Soon after Peter made His great confession that Jesus is the Christ, the Son of the living God, Jesus began to explain some things regarding His impending death. Jesus had been teaching about the kingdom for some time, but thus far He had revealed very little about His approaching suffering and resurrection (cf. John 2:19-22; 3:14; Matt. 12:38-40). However, since the apostles (via Peter) had just confessed Jesus as the Messiah, they needed to be taught regarding God's eternal plan for the Christ (i.e., for Him to suffer, die, and be resurrected). At this point they were still thinking in physical terms regarding the Messiah. Their conceptions about His ministry are crude and not compatible with the notion of Him suffering and dying.
Peter can't believe what Jesus said! So, he took Him aside and began to rebuke Jesus - "Far be it from You, Lord; this shall not happen to You!" Given Peter's response to Jesus' prophecy, he certainly understood Jesus' plain words regarding His suffering and dying. Yet, Peter seemed to fail to grasp the accompanying promise of a resurrection.
Peter's actions, though misguided, were unquestionably done with good intentions. He took Jesus aside to deliver his message privately. He evidently believed Jesus was discouraged and needed to be cheered up before His words disheartened the disciples. Peter, thinking he was doing good, was actually overstepping his authority in assuming he knew better than Jesus, the One he had recently confessed to be the Christ! It should be noted that although Peter clearly confessed Jesus to be the Christ, he did not have a clear understanding of the work of the Messiah.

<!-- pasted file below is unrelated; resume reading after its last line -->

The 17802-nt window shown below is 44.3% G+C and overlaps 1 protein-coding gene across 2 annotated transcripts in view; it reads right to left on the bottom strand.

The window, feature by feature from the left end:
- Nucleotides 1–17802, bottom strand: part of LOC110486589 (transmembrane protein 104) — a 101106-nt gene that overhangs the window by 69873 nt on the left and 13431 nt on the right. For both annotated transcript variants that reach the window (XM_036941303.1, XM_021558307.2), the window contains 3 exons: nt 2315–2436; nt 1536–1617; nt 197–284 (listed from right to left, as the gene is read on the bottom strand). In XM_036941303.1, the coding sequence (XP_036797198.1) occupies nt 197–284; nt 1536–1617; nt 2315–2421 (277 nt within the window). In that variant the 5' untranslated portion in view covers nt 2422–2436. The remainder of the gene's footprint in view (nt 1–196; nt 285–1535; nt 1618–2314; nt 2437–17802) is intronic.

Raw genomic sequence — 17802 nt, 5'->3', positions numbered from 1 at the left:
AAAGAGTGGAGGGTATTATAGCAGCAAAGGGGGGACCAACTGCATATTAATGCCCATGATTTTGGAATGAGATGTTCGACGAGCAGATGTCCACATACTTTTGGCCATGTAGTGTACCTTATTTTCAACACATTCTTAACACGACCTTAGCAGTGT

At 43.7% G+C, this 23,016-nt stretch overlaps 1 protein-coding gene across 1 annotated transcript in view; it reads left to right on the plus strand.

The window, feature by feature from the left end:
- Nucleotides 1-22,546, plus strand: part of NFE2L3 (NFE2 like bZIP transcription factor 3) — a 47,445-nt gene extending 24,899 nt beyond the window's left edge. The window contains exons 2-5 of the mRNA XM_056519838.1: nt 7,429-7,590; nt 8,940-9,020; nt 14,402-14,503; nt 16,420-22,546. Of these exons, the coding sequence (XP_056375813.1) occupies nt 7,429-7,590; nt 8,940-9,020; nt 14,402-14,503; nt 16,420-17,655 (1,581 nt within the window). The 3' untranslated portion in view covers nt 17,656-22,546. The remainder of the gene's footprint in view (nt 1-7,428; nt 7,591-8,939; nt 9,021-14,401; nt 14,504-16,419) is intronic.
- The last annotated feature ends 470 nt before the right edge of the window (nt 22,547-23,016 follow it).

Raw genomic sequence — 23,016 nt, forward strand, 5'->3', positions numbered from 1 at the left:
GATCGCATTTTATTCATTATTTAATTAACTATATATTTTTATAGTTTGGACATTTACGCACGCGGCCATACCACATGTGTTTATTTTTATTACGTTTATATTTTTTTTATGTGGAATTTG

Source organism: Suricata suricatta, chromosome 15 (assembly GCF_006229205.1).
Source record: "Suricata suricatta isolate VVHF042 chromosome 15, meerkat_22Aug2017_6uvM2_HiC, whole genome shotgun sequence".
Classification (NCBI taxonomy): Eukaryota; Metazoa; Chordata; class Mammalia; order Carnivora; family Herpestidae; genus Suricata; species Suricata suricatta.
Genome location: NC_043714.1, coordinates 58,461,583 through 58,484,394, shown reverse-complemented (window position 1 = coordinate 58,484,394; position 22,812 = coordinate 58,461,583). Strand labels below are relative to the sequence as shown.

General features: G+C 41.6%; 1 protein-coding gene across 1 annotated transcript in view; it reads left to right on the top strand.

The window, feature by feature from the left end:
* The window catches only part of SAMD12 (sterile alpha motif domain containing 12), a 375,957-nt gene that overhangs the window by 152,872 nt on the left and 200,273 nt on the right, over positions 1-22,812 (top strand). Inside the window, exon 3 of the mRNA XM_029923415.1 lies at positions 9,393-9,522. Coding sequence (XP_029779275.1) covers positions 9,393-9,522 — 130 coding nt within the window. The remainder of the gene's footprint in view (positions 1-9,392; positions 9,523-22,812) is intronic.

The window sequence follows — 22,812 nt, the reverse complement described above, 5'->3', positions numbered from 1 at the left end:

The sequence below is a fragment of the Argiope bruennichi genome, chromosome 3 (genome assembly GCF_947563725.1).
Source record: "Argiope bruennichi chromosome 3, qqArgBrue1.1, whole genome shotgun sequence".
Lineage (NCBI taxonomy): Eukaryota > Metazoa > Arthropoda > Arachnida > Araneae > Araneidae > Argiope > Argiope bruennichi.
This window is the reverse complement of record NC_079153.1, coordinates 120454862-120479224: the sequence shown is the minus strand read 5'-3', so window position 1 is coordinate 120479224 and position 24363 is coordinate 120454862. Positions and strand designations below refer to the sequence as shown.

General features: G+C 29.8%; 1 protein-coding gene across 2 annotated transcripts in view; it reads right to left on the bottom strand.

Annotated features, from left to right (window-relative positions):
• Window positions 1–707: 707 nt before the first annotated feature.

"Get behind Me, Satan! You are an offense to Me, for you are not mindful of the things of God, but the things of men" - This public response from Jesus would've come as a shock to all present. Certainly he labeled Peter as "Satan" at that moment because he was acting as an "adversary," though unknowingly. As is seen in Matthew 26:39ff, Jesus did not want to suffer and die, and thus He needed to be encouraged to complete His mission, not be dissuaded from it. Peter was an offense to Jesus in the sense that he was tempting Him to not fulfill the very purpose for which He came to Earth (cf. Luke 19:10). Peter did not understand God's will in this matter but was being blindly guided by his own judgment and feelings.
It should be observed that although Jesus does rebuke Peter, He doesn't rebuke him in the manner in which He rebuked the devil in Matthew 4:10 ("Away with you, Satan!"). In telling Peter to get behind Him, He desired that Peter be His follower again and not a servant of Satan.
We will continue studying this narrative in our next lesson.